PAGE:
This forum post is hidden because you have chosen to ignore kvhemby. Show Details
This forum post is hidden because you have submitted an abuse report against it. Show Details
Research has shown a steady decline in empathy among American college students over the past three decades (Konrath, O’Brien, & Hsing, 2011). Along with this decline, researchers have seen an increase in bullying and a misguided sense of self-importance (high levels of self esteem) on the part of college students (Twenge, 2006).
Because of the increasingly poor scores on various writing projects for which students are admonished to work from the reader perspective, I became curious as to the possible relationship between the absence of empathy skills and students' inability to properly construct direct and indirect messages.
My request of you: Have you noticed (whether you have administered any assessment instrument or not) an issue with interpersonal skills among your recent college graduates--particularly, do you believe these individuals understand what empathy means and how to apply it in situations relating to customers, clients, or co-workers? Do you think these individuals confuse empathy with sympathy and believe that feeling sorry for someone or about something is sufficient? Or, as I like to phrase it, do they believe that "it is better to ask forgiveness than to seek permission" when deciding on a specific approach to a problem--regardless of the outcome as it might relate to another person or persons?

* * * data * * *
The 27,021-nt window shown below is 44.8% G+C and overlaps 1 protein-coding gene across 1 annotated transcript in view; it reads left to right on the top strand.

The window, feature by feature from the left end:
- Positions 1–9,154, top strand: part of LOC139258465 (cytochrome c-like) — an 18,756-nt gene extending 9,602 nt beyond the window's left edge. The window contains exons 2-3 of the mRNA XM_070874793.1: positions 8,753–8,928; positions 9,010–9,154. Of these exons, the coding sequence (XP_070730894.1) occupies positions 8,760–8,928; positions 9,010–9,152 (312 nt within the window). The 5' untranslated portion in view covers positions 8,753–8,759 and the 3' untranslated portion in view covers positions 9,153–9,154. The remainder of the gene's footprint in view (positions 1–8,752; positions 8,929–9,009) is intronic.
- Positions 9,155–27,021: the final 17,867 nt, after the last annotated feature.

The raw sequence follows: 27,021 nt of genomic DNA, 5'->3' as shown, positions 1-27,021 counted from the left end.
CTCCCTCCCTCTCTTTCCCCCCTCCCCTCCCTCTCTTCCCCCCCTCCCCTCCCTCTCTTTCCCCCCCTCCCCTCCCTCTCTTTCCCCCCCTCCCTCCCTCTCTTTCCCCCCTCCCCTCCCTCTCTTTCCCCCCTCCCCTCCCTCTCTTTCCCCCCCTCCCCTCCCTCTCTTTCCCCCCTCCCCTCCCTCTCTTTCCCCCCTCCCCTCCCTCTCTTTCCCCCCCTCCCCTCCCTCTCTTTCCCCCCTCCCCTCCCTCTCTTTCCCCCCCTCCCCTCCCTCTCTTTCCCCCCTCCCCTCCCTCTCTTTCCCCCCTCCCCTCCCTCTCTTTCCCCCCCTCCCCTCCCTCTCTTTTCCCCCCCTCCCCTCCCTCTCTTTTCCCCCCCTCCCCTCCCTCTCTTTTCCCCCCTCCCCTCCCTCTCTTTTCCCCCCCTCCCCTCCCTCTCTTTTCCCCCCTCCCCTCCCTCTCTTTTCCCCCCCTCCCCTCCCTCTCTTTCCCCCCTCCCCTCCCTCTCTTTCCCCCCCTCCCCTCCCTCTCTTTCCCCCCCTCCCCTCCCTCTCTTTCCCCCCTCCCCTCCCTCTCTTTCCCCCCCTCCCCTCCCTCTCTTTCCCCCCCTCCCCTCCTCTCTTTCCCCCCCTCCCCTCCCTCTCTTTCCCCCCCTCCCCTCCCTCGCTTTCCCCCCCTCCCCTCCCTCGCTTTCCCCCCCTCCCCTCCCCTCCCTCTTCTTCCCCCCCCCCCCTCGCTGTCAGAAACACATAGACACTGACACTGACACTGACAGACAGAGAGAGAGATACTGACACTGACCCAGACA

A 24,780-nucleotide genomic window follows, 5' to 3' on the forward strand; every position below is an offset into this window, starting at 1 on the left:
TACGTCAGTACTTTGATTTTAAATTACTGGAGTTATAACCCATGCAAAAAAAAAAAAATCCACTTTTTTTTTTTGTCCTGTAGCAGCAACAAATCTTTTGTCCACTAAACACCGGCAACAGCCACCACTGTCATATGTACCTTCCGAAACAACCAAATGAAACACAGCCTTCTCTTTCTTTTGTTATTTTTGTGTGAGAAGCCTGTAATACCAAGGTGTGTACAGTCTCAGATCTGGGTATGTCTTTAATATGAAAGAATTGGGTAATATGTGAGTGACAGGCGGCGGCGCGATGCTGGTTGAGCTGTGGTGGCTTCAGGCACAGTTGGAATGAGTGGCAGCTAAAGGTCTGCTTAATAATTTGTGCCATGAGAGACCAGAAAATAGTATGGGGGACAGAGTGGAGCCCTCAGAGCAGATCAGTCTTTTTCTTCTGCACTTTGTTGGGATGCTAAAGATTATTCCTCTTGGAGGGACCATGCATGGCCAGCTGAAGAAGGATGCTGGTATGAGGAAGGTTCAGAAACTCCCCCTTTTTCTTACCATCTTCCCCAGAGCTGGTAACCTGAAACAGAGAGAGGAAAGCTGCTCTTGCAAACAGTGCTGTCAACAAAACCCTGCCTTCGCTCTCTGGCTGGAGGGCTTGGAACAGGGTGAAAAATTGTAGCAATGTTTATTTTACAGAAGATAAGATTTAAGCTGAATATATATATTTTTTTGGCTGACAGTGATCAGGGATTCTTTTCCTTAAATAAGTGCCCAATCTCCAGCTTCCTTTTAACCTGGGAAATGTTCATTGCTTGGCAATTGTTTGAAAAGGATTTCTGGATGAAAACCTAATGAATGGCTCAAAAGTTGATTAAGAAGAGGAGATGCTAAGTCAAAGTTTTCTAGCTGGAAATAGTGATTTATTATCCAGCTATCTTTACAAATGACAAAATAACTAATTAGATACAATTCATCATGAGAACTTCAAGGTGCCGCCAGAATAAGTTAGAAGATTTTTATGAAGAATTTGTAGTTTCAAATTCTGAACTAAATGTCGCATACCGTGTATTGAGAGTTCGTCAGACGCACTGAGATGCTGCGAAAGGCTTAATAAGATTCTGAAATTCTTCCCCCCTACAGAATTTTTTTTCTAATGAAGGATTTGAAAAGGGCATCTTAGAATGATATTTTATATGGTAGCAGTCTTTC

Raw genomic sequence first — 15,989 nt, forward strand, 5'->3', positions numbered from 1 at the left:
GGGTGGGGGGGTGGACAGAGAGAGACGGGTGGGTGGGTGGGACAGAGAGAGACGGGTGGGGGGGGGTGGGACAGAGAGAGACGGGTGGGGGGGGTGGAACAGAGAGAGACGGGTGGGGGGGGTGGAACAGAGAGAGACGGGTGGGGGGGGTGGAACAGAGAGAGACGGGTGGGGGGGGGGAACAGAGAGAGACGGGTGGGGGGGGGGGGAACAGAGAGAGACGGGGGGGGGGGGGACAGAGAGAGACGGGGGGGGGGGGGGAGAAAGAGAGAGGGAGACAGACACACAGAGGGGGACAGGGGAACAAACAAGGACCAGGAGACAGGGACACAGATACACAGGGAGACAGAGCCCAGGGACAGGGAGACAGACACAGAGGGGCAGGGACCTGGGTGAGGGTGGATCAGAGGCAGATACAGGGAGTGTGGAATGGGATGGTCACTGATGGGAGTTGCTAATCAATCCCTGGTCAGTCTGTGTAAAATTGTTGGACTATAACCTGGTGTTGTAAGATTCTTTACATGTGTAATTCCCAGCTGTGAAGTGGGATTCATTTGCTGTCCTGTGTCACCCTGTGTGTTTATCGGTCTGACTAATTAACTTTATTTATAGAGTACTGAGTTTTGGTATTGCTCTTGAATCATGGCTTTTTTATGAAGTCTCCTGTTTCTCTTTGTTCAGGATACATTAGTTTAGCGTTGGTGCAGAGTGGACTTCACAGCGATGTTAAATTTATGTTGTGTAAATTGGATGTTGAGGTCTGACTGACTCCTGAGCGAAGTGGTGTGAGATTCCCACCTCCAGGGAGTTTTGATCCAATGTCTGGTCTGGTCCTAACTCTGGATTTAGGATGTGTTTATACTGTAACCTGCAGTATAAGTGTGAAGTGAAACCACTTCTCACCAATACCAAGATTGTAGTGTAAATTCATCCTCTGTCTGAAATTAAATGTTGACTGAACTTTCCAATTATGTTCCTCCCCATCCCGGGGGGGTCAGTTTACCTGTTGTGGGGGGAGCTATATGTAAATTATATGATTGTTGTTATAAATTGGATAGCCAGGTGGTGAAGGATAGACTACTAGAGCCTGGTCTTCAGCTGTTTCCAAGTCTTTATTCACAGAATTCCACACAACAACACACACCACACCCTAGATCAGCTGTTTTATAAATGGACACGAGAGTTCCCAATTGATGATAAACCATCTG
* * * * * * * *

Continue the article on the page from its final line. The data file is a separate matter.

Please provide me with answers to these questions--and any other pertinent information you have with regard to the absence of empathy among your employees (whether recent college grads or old timers like me). I am planning to conduct a study of Business Communication students at MTSU but would like to know some actual workplace data regarding the practice of empathy (or perhaps, the lack thereof).
K. Virginia Hemby, Ph.D.
Business Communication & Entrepreneurship Department
Middle TN State University